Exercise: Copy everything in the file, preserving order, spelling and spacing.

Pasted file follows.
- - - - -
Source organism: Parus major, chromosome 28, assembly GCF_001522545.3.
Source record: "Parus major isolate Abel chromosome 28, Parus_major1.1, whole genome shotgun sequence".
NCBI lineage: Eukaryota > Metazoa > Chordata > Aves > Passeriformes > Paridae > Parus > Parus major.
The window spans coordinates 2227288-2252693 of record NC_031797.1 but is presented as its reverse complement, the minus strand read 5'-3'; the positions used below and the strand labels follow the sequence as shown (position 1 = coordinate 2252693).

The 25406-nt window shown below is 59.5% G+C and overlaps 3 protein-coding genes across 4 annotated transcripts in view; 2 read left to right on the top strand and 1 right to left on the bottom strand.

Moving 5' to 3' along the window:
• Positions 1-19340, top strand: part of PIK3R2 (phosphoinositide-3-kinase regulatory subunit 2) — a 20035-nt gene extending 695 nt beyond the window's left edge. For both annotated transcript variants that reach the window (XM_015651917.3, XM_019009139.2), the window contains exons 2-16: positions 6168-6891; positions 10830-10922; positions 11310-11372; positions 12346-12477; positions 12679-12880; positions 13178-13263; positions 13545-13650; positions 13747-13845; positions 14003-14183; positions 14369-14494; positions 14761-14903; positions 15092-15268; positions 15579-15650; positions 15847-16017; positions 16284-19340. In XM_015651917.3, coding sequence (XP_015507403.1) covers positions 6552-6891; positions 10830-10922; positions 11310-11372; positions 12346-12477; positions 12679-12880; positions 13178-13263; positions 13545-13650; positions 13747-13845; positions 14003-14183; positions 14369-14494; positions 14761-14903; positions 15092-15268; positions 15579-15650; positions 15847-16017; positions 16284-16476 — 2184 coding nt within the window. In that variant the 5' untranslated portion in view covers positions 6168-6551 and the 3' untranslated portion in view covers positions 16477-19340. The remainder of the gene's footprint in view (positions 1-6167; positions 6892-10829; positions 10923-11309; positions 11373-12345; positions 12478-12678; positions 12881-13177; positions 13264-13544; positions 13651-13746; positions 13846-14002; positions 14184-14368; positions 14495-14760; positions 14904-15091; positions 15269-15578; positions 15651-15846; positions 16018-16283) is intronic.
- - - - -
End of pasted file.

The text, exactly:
Source organism: Parus major, chromosome 28, assembly GCF_001522545.3.
Source record: "Parus major isolate Abel chromosome 28, Parus_major1.1, whole genome shotgun sequence".
NCBI lineage: Eukaryota > Metazoa > Chordata > Aves > Passeriformes > Paridae > Parus > Parus major.
The window spans coordinates 2227288-2252693 of record NC_031797.1 but is presented as its reverse complement, the minus strand read 5'-3'; the positions used below and the strand labels follow the sequence as shown (position 1 = coordinate 2252693).

The 25406-nt window shown below is 59.5% G+C and overlaps 3 protein-coding genes across 4 annotated transcripts in view; 2 read left to right on the top strand and 1 right to left on the bottom strand.

Moving 5' to 3' along the window:
• Positions 1-19340, top strand: part of PIK3R2 (phosphoinositide-3-kinase regulatory subunit 2) — a 20035-nt gene extending 695 nt beyond the window's left edge. For both annotated transcript variants that reach the window (XM_015651917.3, XM_019009139.2), the window contains exons 2-16: positions 6168-6891; positions 10830-10922; positions 11310-11372; positions 12346-12477; positions 12679-12880; positions 13178-13263; positions 13545-13650; positions 13747-13845; positions 14003-14183; positions 14369-14494; positions 14761-14903; positions 15092-15268; positions 15579-15650; positions 15847-16017; positions 16284-19340. In XM_015651917.3, coding sequence (XP_015507403.1) covers positions 6552-6891; positions 10830-10922; positions 11310-11372; positions 12346-12477; positions 12679-12880; positions 13178-13263; positions 13545-13650; positions 13747-13845; positions 14003-14183; positions 14369-14494; positions 14761-14903; positions 15092-15268; positions 15579-15650; positions 15847-16017; positions 16284-16476 — 2184 coding nt within the window. In that variant the 5' untranslated portion in view covers positions 6168-6551 and the 3' untranslated portion in view covers positions 16477-19340. The remainder of the gene's footprint in view (positions 1-6167; positions 6892-10829; positions 10923-11309; positions 11373-12345; positions 12478-12678; positions 12881-13177; positions 13264-13544; positions 13651-13746; positions 13846-14002; positions 14184-14368; positions 14495-14760; positions 14904-15091; positions 15269-15578; positions 15651-15846; positions 16018-16283) is intronic.